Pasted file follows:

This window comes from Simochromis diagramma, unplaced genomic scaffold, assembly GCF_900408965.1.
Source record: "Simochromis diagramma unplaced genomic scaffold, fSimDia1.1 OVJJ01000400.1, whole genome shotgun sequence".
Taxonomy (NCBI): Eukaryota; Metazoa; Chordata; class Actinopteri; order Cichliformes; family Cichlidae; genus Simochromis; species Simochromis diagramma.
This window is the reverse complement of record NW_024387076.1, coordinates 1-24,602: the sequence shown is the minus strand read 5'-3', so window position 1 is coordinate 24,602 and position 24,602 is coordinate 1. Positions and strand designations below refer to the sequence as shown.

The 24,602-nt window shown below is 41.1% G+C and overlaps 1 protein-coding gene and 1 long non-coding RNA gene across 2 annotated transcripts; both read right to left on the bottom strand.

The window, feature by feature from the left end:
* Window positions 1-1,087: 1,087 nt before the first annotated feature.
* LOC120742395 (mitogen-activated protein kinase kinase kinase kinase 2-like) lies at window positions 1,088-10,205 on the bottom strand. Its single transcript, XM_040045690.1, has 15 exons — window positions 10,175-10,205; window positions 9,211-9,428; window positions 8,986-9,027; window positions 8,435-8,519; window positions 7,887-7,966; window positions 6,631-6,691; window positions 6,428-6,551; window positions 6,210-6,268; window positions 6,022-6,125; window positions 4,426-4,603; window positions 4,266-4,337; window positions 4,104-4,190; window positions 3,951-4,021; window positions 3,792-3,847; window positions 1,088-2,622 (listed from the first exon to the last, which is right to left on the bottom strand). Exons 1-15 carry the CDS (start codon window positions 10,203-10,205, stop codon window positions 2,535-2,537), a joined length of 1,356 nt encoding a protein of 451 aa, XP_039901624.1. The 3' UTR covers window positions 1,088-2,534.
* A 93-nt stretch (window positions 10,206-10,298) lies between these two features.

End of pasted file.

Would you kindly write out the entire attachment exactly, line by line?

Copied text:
This window comes from Simochromis diagramma, unplaced genomic scaffold, assembly GCF_900408965.1.
Source record: "Simochromis diagramma unplaced genomic scaffold, fSimDia1.1 OVJJ01000400.1, whole genome shotgun sequence".
Taxonomy (NCBI): Eukaryota; Metazoa; Chordata; class Actinopteri; order Cichliformes; family Cichlidae; genus Simochromis; species Simochromis diagramma.
This window is the reverse complement of record NW_024387076.1, coordinates 1-24,602: the sequence shown is the minus strand read 5'-3', so window position 1 is coordinate 24,602 and position 24,602 is coordinate 1. Positions and strand designations below refer to the sequence as shown.

The 24,602-nt window shown below is 41.1% G+C and overlaps 1 protein-coding gene and 1 long non-coding RNA gene across 2 annotated transcripts; both read right to left on the bottom strand.

The window, feature by feature from the left end:
* Window positions 1-1,087: 1,087 nt before the first annotated feature.
* LOC120742395 (mitogen-activated protein kinase kinase kinase kinase 2-like) lies at window positions 1,088-10,205 on the bottom strand. Its single transcript, XM_040045690.1, has 15 exons — window positions 10,175-10,205; window positions 9,211-9,428; window positions 8,986-9,027; window positions 8,435-8,519; window positions 7,887-7,966; window positions 6,631-6,691; window positions 6,428-6,551; window positions 6,210-6,268; window positions 6,022-6,125; window positions 4,426-4,603; window positions 4,266-4,337; window positions 4,104-4,190; window positions 3,951-4,021; window positions 3,792-3,847; window positions 1,088-2,622 (listed from the first exon to the last, which is right to left on the bottom strand). Exons 1-15 carry the CDS (start codon window positions 10,203-10,205, stop codon window positions 2,535-2,537), a joined length of 1,356 nt encoding a protein of 451 aa, XP_039901624.1. The 3' UTR covers window positions 1,088-2,534.
* A 93-nt stretch (window positions 10,206-10,298) lies between these two features.